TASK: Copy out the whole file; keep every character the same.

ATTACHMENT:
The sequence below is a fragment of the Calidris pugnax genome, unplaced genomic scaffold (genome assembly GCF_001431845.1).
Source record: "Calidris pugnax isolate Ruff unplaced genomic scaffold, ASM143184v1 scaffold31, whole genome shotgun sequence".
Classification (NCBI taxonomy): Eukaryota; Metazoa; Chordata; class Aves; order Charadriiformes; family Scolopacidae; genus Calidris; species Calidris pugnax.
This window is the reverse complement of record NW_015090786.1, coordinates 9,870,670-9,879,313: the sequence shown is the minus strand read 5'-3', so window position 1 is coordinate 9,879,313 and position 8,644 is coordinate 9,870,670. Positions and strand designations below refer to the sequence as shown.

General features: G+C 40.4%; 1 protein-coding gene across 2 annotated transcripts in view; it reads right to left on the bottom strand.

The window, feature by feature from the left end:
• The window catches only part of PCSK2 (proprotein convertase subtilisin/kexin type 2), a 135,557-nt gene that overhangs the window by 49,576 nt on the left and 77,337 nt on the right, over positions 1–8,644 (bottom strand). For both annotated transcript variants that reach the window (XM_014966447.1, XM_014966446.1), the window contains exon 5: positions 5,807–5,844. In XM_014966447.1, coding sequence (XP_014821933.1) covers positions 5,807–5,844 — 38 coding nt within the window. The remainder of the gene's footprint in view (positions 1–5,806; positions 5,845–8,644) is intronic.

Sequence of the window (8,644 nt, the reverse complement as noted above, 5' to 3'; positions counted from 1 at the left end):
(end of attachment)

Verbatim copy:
The sequence below is a fragment of the Calidris pugnax genome, unplaced genomic scaffold (genome assembly GCF_001431845.1).
Source record: "Calidris pugnax isolate Ruff unplaced genomic scaffold, ASM143184v1 scaffold31, whole genome shotgun sequence".
Classification (NCBI taxonomy): Eukaryota; Metazoa; Chordata; class Aves; order Charadriiformes; family Scolopacidae; genus Calidris; species Calidris pugnax.
This window is the reverse complement of record NW_015090786.1, coordinates 9,870,670-9,879,313: the sequence shown is the minus strand read 5'-3', so window position 1 is coordinate 9,879,313 and position 8,644 is coordinate 9,870,670. Positions and strand designations below refer to the sequence as shown.

General features: G+C 40.4%; 1 protein-coding gene across 2 annotated transcripts in view; it reads right to left on the bottom strand.

The window, feature by feature from the left end:
• The window catches only part of PCSK2 (proprotein convertase subtilisin/kexin type 2), a 135,557-nt gene that overhangs the window by 49,576 nt on the left and 77,337 nt on the right, over positions 1–8,644 (bottom strand). For both annotated transcript variants that reach the window (XM_014966447.1, XM_014966446.1), the window contains exon 5: positions 5,807–5,844. In XM_014966447.1, coding sequence (XP_014821933.1) covers positions 5,807–5,844 — 38 coding nt within the window. The remainder of the gene's footprint in view (positions 1–5,806; positions 5,845–8,644) is intronic.

Sequence of the window (8,644 nt, the reverse complement as noted above, 5' to 3'; positions counted from 1 at the left end):